Timeline of the Peru Project

The Peru Program is building a potable water system in la Pitajaya, Samne, Peru. The community of la Pitajaya  is divided into two parts due to a difference in elevation and a distance of 2-3 kilometres between the two parts – la Pitajaya Alta and la Pitajaya Baja – each with its own water system.

Pusunchás Program, 2015-Present

The team first visited Pusunchás in summer of 2015. During the following school year, they conducted a logistical, financial, and technical analysis on the feasibility of the building a water pipeline in Pusunchás, officially partnering with them in December 2015. This past summer, the travel team completed a full technical assessment, working with community leadership to collect geographic and water quality data, as well as measurements for the planned pipeline routes. They also purchased the water source for the system, and helped the water committee organize community engagement and investment. With 120 families and a pipeline that spans across 20 kilometers, Pusunchás is Peru’s largest project to date.

This year, the team is examining the collected data and designing the water system, as well as upping our educational and fundraising efforts. For our most ambitious project, the team is trying out a new, more rigorous modeling software to determine pipeline characteristics, as well as using CREO software to model the structural components of the system, including a 20,000L reservoir.

Samne Program, 2011-2015

In 2011, EWB-PU opened a new project in the town of Samne, Peru. That summer, 6 students and a professional mentor visited and assessed the town for potential projects, jointly establishing a list of community priorities with the local residents. While in Samne, the team was approached by residents of La Pitajaya, a small settlement on the outskirts of Samne. The community expressed a desire for a potable water system to replace the Moche River as their source of water. The need for clean drinking water is a constant problem in La Pitajaya; even when the water is boiled, mining waste in the river, which likely includes heavy metals and other toxins, remains. The latest assessment conducted by the Samne health post reported a high number of bacterial and parasitic infections (1244 cases in the municipality in 2010) directly caused by drinking contaminated water, with young children being the most heavily-affected demographic. The lack of an effective water distribution system forces residents to spend considerable time each day boiling water, and traveling back and forth between their homes and the source.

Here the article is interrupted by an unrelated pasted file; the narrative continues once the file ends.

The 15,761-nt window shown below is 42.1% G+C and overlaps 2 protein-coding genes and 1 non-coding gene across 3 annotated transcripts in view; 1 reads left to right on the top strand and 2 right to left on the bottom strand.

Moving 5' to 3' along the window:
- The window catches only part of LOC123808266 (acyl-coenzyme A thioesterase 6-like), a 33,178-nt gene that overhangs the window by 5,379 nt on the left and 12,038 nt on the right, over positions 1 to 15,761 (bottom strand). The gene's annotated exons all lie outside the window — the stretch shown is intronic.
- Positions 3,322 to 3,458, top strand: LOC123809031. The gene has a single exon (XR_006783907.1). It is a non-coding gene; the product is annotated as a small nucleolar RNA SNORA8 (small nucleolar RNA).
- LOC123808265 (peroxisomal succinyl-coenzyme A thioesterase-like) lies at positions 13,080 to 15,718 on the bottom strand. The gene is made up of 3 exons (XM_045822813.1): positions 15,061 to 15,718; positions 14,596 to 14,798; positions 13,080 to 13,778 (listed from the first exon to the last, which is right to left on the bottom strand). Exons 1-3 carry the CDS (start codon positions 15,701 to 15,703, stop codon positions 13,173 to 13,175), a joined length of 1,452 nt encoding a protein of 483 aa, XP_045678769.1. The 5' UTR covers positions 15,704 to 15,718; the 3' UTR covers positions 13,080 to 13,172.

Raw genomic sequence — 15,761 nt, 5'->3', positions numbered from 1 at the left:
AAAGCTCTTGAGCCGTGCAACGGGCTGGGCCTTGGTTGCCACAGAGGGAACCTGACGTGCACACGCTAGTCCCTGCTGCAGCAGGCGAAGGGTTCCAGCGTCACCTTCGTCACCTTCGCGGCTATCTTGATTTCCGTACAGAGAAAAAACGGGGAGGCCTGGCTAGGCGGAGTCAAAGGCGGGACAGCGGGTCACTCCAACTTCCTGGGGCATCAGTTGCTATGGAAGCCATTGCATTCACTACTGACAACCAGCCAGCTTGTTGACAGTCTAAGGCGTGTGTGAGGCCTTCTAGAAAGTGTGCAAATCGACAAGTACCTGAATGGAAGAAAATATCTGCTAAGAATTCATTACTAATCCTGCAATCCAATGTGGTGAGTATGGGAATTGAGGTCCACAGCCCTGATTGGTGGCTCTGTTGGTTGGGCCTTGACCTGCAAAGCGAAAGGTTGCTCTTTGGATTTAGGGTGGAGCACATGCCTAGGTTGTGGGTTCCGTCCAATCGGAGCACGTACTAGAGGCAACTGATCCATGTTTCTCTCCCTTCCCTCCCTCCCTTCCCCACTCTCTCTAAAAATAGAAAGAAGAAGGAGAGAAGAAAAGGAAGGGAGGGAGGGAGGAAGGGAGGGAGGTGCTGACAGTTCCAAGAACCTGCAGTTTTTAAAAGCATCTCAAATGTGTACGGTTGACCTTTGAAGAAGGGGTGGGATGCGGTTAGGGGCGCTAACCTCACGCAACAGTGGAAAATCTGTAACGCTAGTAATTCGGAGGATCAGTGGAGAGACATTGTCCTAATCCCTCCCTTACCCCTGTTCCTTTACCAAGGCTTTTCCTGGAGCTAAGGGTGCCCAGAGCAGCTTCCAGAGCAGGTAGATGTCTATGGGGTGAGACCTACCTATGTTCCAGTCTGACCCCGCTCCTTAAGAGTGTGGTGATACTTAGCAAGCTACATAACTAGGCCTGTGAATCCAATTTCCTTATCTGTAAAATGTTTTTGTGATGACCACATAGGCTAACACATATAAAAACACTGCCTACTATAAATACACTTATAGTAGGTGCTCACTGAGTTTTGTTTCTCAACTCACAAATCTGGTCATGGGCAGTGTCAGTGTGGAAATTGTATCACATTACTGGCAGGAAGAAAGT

In response, the Peru team conducted an assessment trip in January 2012, sending five students and a technical mentor to better assess the community and engineering requirements of a potable water system. Throughout the spring of 2012, the team worked to design a system that will pipe water from a local source to 36 houses in La Pitajaya. Through communication with local contacts, they also continued to test water quality and source flow rates on site, and to prepare a community education program to improve health and hygiene.